• OS Performance: we’re looking into some new ideas at the office. Things that could be useful as a preprocessor for a host based intrusion detection system. As part of my testing, I told my laptop to audit all syscalls made to the kernel, by all processes on the system. CPU load spiked, system performance went through the floor, the windowing system became almost completely non-responsive. In the two minutes it took to get access to a terminal, I logged 150 MB of audit logs. On the plus side, all of the information we need can be collected. Now I just need to figure out how to keep a usable system.
  • Self aggrandizement: talking to my technical manager, we need to write up two journal papers based on our recent work. Cool!

I hope everyone had a good Veteran’s Day and remembered to thank the veterans in their lives.

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gop hcr doa

In the most awesome [1] display of legislative ineptitude since they presented a budget with no numbers on April Fool’s Day, the republicans have released their plan for health care reform.  Now, keep in mind that as scored by the CBO, the democratic plan will increase coverage from 83% to 96% of the legal population in the U.S. by 2019 and will reduce the deficit by $104 billion over the same ten years.  Of course, the republican plan was going to be “much better.”  And was it?  Not so much.  Under the republican plan, coverage will increase from, wait for it,  drum roll please 83% to a whopping, um, 83% by 2019.  Well, hey, at least it’ll do more to improve the deficit, right?  Well, not exactly.  According to the CBO’s initial analysis, there would be a $68 billion dollar reduction in the deficit over the next ten years.

Wow!  How do the republicans manage to achieve such amazing results?  Simple, what they lack in sense, they make up for in strict adherence to ideology.  Free market principles baby.  Do they regulate insurance companies regarding rescission?  Nope, instead they would create the same sort of race to the bottom that we have for credit cards.  Ever wondered why most credit card companies are based in either Delaware or South Dakota?  Simple, those states have passed laws that screw consumers.  Since the credit card market is deregulated, Delaware and South Dakota can screw the whole country and not just their own citizens.  Under the republican plan, you would be looking at the same thing for health insurance.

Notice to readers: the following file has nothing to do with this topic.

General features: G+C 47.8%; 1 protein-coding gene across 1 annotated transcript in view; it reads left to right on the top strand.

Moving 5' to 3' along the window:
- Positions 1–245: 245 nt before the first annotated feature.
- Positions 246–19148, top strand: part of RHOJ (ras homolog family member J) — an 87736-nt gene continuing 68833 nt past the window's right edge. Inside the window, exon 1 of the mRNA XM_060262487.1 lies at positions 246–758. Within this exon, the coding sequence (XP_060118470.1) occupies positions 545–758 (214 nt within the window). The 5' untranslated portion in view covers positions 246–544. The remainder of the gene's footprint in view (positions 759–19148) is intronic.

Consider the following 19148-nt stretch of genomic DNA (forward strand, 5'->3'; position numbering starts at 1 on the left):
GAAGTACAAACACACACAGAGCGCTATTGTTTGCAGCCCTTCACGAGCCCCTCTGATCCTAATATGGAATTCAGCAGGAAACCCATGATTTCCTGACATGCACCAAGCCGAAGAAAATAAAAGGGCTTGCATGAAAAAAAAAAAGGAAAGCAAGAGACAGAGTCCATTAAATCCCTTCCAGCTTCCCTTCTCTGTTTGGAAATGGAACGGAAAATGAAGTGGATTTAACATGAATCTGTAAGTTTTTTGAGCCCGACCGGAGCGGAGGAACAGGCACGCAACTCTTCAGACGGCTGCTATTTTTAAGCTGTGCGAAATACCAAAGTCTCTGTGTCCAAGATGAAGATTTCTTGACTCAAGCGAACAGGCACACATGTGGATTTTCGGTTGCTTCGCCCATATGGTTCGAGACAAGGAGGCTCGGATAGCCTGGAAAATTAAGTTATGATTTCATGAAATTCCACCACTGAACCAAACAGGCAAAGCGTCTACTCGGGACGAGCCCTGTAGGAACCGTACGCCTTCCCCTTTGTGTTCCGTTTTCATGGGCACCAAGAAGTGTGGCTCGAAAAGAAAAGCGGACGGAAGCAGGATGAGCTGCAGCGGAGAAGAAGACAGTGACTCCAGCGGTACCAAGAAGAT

Awesome!


[1] In the 80s, lots of things were “awesome” to me, and I was very serious about it.  Sometime in the past decade, I’ve taken to using the word again, but with 100% more sarcasm.  Things are now “awesome” in the same sense as 80s hair metal bands are awesome: think Winger.

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Facebook security vulnerabilities

and this is why I like cross-posting to facebook from my blog.  It’s a healthy reminder that nothing on fb is actually private.  If it’s online – it’ll be exposed eventually, whether through a new exploit, or just because you “friend” someone in the future that you had written about in the past.


h/t hsarik